Article originally published by farmweeknow.com - RFD Radio Network - Click Here to View Original Story
By Dan Grant
Published on: Feb 5, 2017
Manure offers total nutrient package, but what's it worth?
Learn how to get full value from livestock waste.
Livestock manure surfaced as more of a commodity than a waste product over the years as farmers realized its value as a crop fertilizer.
But as the livestock industry continues to expand in Illinois, many farmers still struggle to put a value on the nutrients provided by their animals.
Laura Pepple, project manager for Puck Custom Enterprises and former University of Illinois Extension livestock specialist, helps farmers properly value manure and incorporate manure-management plans into their operations.
Manure provides a good source of macronutrients, improves soil quality, reduces soil erosion and saves money on commercial fertilizers.
“It’s the complete nutrient package,” Pepple told farmers at the Illinois Pork Expo. “Look at what the corn and soybean crops need. There’s a lot of minor nutrients in there a commercial fertilizer may not supply.”
Every 1,000 gallons of manure from a typical 2,500-head swine finishing barn provides about 47 pounds of nitrogen, 33 pounds of potassium and 23 pounds of phosphorus, Pepple noted.
“You have to think about what is the value (of the manure) based on current fertilizer prices,” she said. “Values have leveled off to about $35 per 1,000 gallons.”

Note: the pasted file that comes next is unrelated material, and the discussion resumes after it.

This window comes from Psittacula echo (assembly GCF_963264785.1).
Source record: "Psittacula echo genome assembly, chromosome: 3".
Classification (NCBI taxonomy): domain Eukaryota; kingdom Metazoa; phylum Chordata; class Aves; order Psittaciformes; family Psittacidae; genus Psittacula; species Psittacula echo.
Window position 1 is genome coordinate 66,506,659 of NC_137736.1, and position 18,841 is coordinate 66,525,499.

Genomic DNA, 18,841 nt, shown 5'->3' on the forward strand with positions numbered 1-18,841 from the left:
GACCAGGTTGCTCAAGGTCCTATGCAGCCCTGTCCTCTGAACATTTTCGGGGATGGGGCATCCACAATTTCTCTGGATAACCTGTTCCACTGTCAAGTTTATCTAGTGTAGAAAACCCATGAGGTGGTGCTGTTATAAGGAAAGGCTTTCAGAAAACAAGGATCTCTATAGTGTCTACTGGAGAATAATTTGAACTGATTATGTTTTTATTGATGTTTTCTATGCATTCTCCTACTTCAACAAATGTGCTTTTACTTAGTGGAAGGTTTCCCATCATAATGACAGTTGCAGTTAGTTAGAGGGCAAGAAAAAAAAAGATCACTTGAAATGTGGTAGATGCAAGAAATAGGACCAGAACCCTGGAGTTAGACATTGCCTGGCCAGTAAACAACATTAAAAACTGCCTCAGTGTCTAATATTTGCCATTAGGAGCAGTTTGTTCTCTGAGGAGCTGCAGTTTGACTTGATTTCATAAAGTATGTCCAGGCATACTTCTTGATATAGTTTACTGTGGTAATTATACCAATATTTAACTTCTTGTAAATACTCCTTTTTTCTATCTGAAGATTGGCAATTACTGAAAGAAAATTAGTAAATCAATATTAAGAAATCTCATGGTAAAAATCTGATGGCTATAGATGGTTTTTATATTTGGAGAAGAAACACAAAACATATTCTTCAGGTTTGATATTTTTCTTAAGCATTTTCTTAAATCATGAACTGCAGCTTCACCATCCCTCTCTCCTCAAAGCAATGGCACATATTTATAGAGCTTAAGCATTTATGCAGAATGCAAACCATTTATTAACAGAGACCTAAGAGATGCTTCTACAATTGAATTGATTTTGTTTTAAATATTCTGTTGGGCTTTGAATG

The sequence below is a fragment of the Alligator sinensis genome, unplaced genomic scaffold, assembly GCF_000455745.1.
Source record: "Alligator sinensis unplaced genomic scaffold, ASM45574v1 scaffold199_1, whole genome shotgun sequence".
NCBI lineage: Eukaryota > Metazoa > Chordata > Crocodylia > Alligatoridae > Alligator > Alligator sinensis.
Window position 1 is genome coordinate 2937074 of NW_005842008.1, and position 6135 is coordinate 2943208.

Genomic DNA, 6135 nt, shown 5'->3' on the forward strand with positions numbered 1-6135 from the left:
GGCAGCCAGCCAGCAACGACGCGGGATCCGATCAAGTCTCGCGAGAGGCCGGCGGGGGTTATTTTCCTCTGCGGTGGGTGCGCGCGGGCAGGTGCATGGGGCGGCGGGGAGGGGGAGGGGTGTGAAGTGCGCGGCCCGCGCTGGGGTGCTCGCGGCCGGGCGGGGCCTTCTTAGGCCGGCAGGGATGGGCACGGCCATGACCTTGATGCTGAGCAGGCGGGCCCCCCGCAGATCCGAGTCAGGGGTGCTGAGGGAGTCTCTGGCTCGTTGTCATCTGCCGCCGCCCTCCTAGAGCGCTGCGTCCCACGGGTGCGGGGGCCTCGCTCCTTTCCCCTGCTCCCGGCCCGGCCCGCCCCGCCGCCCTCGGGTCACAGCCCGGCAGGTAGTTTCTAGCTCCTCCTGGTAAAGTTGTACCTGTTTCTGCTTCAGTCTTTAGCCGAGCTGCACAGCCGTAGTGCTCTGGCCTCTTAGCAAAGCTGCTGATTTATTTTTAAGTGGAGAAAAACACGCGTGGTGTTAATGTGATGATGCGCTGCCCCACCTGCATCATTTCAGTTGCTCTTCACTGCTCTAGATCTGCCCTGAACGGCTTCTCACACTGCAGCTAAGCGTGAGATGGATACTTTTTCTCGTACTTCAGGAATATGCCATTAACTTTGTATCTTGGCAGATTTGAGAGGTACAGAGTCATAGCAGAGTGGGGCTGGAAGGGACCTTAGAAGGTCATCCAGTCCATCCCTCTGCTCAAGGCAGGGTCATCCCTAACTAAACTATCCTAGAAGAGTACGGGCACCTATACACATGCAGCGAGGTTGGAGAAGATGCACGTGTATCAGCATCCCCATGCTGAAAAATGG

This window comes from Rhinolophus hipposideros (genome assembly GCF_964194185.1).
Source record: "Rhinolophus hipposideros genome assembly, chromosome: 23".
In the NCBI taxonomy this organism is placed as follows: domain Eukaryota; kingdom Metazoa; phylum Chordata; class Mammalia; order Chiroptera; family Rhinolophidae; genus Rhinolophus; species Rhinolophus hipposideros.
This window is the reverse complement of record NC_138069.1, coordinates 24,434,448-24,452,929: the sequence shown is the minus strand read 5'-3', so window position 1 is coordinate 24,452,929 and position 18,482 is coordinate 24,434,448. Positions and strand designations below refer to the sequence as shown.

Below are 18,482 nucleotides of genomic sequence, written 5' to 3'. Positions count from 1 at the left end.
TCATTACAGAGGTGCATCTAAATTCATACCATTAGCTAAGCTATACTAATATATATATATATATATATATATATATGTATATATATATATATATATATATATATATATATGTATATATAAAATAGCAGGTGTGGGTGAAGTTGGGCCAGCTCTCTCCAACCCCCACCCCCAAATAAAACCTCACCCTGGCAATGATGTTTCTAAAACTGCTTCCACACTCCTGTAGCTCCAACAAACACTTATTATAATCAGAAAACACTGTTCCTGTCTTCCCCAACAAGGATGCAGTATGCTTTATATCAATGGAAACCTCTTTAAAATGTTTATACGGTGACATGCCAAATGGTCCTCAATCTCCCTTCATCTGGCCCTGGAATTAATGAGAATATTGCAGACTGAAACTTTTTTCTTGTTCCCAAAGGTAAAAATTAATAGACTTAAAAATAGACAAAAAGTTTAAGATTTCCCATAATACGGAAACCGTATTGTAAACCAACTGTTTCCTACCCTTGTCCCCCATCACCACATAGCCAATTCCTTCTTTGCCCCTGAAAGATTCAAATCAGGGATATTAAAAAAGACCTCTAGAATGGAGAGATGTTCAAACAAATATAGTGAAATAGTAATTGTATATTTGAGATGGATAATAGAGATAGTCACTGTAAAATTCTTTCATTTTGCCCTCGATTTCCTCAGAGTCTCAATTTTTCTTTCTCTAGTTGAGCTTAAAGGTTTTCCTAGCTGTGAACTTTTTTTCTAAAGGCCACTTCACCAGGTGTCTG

Manure values leveled off in recent years as commercial fertilizer prices fell from historic highs. The average cost of anhydrous ammonia in the state, as of Feb. 2, poked above $500 per ton at $504 as the value increased $8.94 per ton the past two weeks.
So, if a farmer takes the value of all the manure from a 2,500-head swine barn ($27,000) and subtracts the average application cost ($16,200), it currently leaves a final value of around $10,800 per barn.
“If you’re selling it to a neighbor, make sure you’re charging enough to cover your application cost,” Pepple said.
Farmers should also consider the fact that manure provides benefits that are hard to quantify in a price tag, such as improved soil quality, tilth and organic matter.
“One of the immediate benefits (of a manure application) is increased water-holding capacity,” Pepple said. “It binds the soil particles together.”
Farmers also should implement a manure-management plan to maximize its value, apply the right amount in the right environment and make sure application equipment meets expectations.
Iowa State University research found that distributors in some toolbars produce as much as a 50 percent difference in output from shank to shank, which can result in streaking.
Farmers should shoot for application equipment that has less than a 10 percent difference in distribution from each shank, Pepple added.
Laura Pepple, left, project engineer for Puck Custom Enterprises, discusses manure values with Rita Frazer, of the RFD Radio Network®, during the Illinois Pork Expo in Springfield.
Audio: Pepple talks with RFD Radio’s Rita Frazer about the importance of using the right technology to apply manure.
Audio available at: http://farmweeknow.com/story-manure-offers-total-nutrient-package-whats-worth-0-155119
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